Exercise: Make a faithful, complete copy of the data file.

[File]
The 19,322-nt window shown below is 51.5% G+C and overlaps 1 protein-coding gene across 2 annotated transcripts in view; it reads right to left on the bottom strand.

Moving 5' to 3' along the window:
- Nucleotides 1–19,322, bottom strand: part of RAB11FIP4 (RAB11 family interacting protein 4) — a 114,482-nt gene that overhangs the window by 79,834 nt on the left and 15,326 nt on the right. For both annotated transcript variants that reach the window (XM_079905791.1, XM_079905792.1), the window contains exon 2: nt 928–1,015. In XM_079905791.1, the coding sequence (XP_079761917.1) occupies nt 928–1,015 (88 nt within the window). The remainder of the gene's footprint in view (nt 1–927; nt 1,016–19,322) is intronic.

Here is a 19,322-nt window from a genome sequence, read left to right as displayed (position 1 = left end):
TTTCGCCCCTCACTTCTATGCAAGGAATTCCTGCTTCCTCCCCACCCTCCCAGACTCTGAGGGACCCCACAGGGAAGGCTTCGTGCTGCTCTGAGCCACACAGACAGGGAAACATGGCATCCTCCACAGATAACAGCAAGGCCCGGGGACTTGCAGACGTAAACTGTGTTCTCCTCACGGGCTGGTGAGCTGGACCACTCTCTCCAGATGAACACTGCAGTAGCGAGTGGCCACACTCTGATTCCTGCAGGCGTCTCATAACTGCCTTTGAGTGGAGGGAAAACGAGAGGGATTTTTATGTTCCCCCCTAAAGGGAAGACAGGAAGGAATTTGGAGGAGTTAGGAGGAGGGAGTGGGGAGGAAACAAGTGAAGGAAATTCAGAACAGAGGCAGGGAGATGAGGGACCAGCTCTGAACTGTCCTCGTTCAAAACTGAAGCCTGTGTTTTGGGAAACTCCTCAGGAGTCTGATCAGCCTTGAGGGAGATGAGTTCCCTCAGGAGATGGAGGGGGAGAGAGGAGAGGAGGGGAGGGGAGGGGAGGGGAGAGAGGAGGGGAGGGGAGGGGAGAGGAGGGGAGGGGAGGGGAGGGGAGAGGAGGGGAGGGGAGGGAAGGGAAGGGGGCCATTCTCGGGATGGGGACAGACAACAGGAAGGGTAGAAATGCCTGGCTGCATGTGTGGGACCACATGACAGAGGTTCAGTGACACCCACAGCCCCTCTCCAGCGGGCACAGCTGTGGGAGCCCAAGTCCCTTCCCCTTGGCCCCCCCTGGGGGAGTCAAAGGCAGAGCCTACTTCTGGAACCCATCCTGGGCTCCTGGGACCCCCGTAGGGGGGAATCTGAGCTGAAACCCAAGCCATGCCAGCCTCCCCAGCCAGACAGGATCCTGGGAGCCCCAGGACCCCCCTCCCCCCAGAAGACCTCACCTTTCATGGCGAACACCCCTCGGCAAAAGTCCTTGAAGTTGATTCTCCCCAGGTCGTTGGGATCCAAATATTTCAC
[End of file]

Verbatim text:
The 19,322-nt window shown below is 51.5% G+C and overlaps 1 protein-coding gene across 2 annotated transcripts in view; it reads right to left on the bottom strand.

Moving 5' to 3' along the window:
- Nucleotides 1–19,322, bottom strand: part of RAB11FIP4 (RAB11 family interacting protein 4) — a 114,482-nt gene that overhangs the window by 79,834 nt on the left and 15,326 nt on the right. For both annotated transcript variants that reach the window (XM_079905791.1, XM_079905792.1), the window contains exon 2: nt 928–1,015. In XM_079905791.1, the coding sequence (XP_079761917.1) occupies nt 928–1,015 (88 nt within the window). The remainder of the gene's footprint in view (nt 1–927; nt 1,016–19,322) is intronic.

Here is a 19,322-nt window from a genome sequence, read left to right as displayed (position 1 = left end):
TTTCGCCCCTCACTTCTATGCAAGGAATTCCTGCTTCCTCCCCACCCTCCCAGACTCTGAGGGACCCCACAGGGAAGGCTTCGTGCTGCTCTGAGCCACACAGACAGGGAAACATGGCATCCTCCACAGATAACAGCAAGGCCCGGGGACTTGCAGACGTAAACTGTGTTCTCCTCACGGGCTGGTGAGCTGGACCACTCTCTCCAGATGAACACTGCAGTAGCGAGTGGCCACACTCTGATTCCTGCAGGCGTCTCATAACTGCCTTTGAGTGGAGGGAAAACGAGAGGGATTTTTATGTTCCCCCCTAAAGGGAAGACAGGAAGGAATTTGGAGGAGTTAGGAGGAGGGAGTGGGGAGGAAACAAGTGAAGGAAATTCAGAACAGAGGCAGGGAGATGAGGGACCAGCTCTGAACTGTCCTCGTTCAAAACTGAAGCCTGTGTTTTGGGAAACTCCTCAGGAGTCTGATCAGCCTTGAGGGAGATGAGTTCCCTCAGGAGATGGAGGGGGAGAGAGGAGAGGAGGGGAGGGGAGGGGAGGGGAGAGAGGAGGGGAGGGGAGGGGAGAGGAGGGGAGGGGAGGGGAGGGGAGAGGAGGGGAGGGGAGGGAAGGGAAGGGGGCCATTCTCGGGATGGGGACAGACAACAGGAAGGGTAGAAATGCCTGGCTGCATGTGTGGGACCACATGACAGAGGTTCAGTGACACCCACAGCCCCTCTCCAGCGGGCACAGCTGTGGGAGCCCAAGTCCCTTCCCCTTGGCCCCCCCTGGGGGAGTCAAAGGCAGAGCCTACTTCTGGAACCCATCCTGGGCTCCTGGGACCCCCGTAGGGGGGAATCTGAGCTGAAACCCAAGCCATGCCAGCCTCCCCAGCCAGACAGGATCCTGGGAGCCCCAGGACCCCCCTCCCCCCAGAAGACCTCACCTTTCATGGCGAACACCCCTCGGCAAAAGTCCTTGAAGTTGATTCTCCCCAGGTCGTTGGGATCCAAATATTTCAC